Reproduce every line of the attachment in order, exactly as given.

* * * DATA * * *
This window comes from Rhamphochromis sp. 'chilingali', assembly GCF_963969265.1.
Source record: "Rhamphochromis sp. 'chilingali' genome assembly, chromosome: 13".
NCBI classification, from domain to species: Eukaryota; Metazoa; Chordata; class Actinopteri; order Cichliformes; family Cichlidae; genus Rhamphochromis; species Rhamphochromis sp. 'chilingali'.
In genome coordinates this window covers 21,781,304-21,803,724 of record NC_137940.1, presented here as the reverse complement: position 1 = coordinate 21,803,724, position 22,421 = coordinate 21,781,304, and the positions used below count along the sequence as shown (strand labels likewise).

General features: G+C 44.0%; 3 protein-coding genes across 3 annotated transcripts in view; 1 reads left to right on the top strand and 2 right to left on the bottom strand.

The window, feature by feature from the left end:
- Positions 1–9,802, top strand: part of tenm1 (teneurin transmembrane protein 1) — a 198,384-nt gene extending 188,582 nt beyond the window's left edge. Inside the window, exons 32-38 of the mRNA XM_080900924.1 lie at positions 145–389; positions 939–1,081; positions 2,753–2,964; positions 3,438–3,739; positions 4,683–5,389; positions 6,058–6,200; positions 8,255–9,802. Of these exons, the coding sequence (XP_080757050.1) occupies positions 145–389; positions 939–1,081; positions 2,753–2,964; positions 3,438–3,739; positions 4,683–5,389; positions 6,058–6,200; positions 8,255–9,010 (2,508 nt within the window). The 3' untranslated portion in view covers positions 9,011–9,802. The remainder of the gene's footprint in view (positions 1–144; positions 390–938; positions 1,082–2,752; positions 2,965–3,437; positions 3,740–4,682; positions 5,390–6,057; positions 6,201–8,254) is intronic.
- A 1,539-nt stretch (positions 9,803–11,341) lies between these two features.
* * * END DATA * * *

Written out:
This window comes from Rhamphochromis sp. 'chilingali', assembly GCF_963969265.1.
Source record: "Rhamphochromis sp. 'chilingali' genome assembly, chromosome: 13".
NCBI classification, from domain to species: Eukaryota; Metazoa; Chordata; class Actinopteri; order Cichliformes; family Cichlidae; genus Rhamphochromis; species Rhamphochromis sp. 'chilingali'.
In genome coordinates this window covers 21,781,304-21,803,724 of record NC_137940.1, presented here as the reverse complement: position 1 = coordinate 21,803,724, position 22,421 = coordinate 21,781,304, and the positions used below count along the sequence as shown (strand labels likewise).

General features: G+C 44.0%; 3 protein-coding genes across 3 annotated transcripts in view; 1 reads left to right on the top strand and 2 right to left on the bottom strand.

The window, feature by feature from the left end:
- Positions 1–9,802, top strand: part of tenm1 (teneurin transmembrane protein 1) — a 198,384-nt gene extending 188,582 nt beyond the window's left edge. Inside the window, exons 32-38 of the mRNA XM_080900924.1 lie at positions 145–389; positions 939–1,081; positions 2,753–2,964; positions 3,438–3,739; positions 4,683–5,389; positions 6,058–6,200; positions 8,255–9,802. Of these exons, the coding sequence (XP_080757050.1) occupies positions 145–389; positions 939–1,081; positions 2,753–2,964; positions 3,438–3,739; positions 4,683–5,389; positions 6,058–6,200; positions 8,255–9,010 (2,508 nt within the window). The 3' untranslated portion in view covers positions 9,011–9,802. The remainder of the gene's footprint in view (positions 1–144; positions 390–938; positions 1,082–2,752; positions 2,965–3,437; positions 3,740–4,682; positions 5,390–6,057; positions 6,201–8,254) is intronic.
- A 1,539-nt stretch (positions 9,803–11,341) lies between these two features.